With as much gear packed into a car as was possible, we arrived at the venue early afternoon to be met with a couple of unforeseen problems. I'd love to say they were small issues and easily dealt with, but there were no lights or sound system available. These, in case you've never been to the theatre, are quite important if you plan on being seen and/or heard. We usually aim for both.

Fortunately, we are always prepared for such scenarios. We had put the lights and sound on standby already, as a symptom of not being able to access the venue for our dress rehearsal - unusual in itself! The remainder of the afternoon up to call time was spent collecting the relevant speakers and cables and all the magic boxes that make it all work, and then rigging it all up before the students arrived.

I should have known at breakfast that it wouldn't have all been plain sailing.

All the driving around collecting various tech items gave me ample opportunity to collect the bits of costume that I'd forgotten on Tuesday evening. By the time we were all set up and ready to go we were bang on call time, almost as if we'd planned the whole thing.

The students were exceptionally well behaved in their preparation, as they always seem to be on show days. It's always easy to forget that for some, this may be their very first experience of being in a stage environment or a production run-in. It is important to have this knowledge at the forefront of your mind when the 12th person asks where their shoes are. 'They are probably wherever you took them off.' In all seriousness though, things that often go without saying to people who have been onstage or around productions for years are exactly the things that need saying to younger groups, and that's no bad thing. We were all there once and it can be a hugely intimidating environment. It's so easy to forget lines or cues, props or bits of costume when you're in a new environment and, quite simply, when after all the rehearsing in a studio to your peers, there's a sea of strange faces once the audience are in. We've seen far more experienced actors crumble at far less, and so reminders of things like 'be louder', 'face the audience when you speak' and 'use all of the space', so often repeated in youth theatre environments, are there to remind students of the basics of their training. It's always the basics that disappear first under pressure!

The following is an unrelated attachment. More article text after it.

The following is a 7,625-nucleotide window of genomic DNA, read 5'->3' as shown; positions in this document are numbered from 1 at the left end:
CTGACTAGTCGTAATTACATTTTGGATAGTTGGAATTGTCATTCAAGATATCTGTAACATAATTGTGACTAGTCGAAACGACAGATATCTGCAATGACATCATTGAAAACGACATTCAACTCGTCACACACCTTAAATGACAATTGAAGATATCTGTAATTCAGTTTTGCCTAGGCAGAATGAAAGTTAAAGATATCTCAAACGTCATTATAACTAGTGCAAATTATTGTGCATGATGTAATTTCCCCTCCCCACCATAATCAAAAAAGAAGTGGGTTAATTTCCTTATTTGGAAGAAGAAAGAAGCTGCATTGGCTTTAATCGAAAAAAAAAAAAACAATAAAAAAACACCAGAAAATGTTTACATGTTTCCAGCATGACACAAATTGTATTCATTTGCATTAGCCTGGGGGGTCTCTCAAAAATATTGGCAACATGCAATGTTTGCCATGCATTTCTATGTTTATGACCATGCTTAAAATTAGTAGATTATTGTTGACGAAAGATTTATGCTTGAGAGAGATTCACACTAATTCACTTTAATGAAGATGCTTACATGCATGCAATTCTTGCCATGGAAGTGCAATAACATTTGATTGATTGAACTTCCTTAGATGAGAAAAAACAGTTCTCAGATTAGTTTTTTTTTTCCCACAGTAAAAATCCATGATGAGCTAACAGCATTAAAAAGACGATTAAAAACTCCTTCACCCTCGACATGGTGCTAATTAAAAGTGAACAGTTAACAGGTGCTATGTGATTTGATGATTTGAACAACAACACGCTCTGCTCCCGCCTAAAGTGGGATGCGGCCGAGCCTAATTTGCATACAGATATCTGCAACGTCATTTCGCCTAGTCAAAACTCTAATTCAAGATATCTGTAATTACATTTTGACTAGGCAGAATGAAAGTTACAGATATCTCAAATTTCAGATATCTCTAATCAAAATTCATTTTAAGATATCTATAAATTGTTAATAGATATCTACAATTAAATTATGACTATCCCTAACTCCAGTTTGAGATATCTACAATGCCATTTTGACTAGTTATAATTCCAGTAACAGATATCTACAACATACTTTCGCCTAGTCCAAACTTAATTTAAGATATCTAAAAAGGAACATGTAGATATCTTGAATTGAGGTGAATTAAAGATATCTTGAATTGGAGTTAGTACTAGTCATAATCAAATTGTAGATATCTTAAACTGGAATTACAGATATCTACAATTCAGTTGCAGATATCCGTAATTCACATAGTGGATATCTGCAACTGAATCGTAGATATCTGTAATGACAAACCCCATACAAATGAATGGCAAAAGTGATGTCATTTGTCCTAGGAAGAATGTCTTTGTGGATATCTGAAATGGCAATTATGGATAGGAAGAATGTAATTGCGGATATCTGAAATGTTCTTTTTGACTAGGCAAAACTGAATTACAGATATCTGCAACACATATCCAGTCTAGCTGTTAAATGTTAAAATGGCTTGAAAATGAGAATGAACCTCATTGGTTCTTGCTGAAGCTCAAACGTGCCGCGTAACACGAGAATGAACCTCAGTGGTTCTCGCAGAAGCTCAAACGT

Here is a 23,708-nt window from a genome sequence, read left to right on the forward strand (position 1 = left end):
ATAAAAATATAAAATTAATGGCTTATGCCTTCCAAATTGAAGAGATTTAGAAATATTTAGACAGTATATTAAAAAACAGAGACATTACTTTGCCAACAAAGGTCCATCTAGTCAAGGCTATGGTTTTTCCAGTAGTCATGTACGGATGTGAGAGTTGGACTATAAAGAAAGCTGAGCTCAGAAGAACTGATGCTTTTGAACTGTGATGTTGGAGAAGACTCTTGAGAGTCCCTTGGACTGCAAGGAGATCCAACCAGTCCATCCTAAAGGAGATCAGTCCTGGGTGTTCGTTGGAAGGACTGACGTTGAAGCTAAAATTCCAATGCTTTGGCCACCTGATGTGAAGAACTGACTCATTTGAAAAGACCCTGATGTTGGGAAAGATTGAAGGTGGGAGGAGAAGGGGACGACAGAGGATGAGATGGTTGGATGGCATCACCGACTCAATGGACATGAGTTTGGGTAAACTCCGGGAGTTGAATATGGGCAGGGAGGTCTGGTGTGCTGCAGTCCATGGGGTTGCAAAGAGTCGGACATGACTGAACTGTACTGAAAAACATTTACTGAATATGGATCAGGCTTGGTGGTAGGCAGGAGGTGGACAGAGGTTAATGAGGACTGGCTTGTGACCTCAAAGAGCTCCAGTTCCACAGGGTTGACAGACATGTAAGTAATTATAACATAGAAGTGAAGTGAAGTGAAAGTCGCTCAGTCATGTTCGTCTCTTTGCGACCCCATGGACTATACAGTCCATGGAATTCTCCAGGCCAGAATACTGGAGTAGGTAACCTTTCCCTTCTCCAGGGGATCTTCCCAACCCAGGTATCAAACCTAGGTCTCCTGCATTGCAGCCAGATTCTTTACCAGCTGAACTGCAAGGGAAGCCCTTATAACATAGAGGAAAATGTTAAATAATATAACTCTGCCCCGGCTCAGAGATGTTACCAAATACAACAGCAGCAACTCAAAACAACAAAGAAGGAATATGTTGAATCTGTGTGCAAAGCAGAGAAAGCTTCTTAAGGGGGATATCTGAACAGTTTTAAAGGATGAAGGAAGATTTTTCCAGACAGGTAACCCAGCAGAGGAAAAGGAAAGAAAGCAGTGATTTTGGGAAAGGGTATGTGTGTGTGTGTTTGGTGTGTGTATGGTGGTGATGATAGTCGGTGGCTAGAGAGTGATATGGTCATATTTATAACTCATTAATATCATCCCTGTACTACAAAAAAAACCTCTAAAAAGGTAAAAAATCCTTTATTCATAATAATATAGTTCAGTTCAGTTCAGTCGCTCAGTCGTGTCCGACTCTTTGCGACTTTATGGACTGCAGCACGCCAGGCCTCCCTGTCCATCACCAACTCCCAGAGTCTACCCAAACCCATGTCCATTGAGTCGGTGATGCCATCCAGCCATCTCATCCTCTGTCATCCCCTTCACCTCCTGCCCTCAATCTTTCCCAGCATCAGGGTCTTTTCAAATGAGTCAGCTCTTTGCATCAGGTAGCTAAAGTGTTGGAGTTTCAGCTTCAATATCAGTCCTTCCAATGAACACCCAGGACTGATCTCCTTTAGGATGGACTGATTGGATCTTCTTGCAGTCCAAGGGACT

Then it was 7:30pm, and with faces painted, costumes on, props set and an eager audience waiting for a bit of Monkey magic, off we went. At the moment the show begins and you take your seat, or ready up for whatever technical job you're in charge of, you realise that there is, at this moment, nothing more you can do for them, and the feeling of the first times you were nervous on stage come flooding back. But as you watch young people strutting their stuff about the stage, seeing them realise the reaction that their actions and words have on a live audience, and watching their confidence grow as a result, those nerves and memories disappear.

No two show weeks are ever the same. The rest of this one won't go exactly as we have planned it, that much is a given! So much is dependent on venues, suppliers, tech teams, illness (we've had to contend with a bit of concern around that one, particularly!) and so on. The one constant is that, with a good team of people all working toward the same goal, any problem can be overcome. I'm sure some show weeks are incredibly straight forward, though I'm yet to meet any director, actor, or otherwise, who can name one they've been involved in! In spite of that, and as we started this rambling blog out by saying, this is the reason we all got started in the first place. The rush of being on stage, and the joy we get from seeing our students experience that for themselves after all their hard work, all the hours of rehearsals and time spent at home learning lines, particularly in the current school system where so much pressure is put on them at such a young age to perform academically, that reminds us why we got into youth theatre in the first place, and why we'll be keeping the Monkey magic alive for many years to come!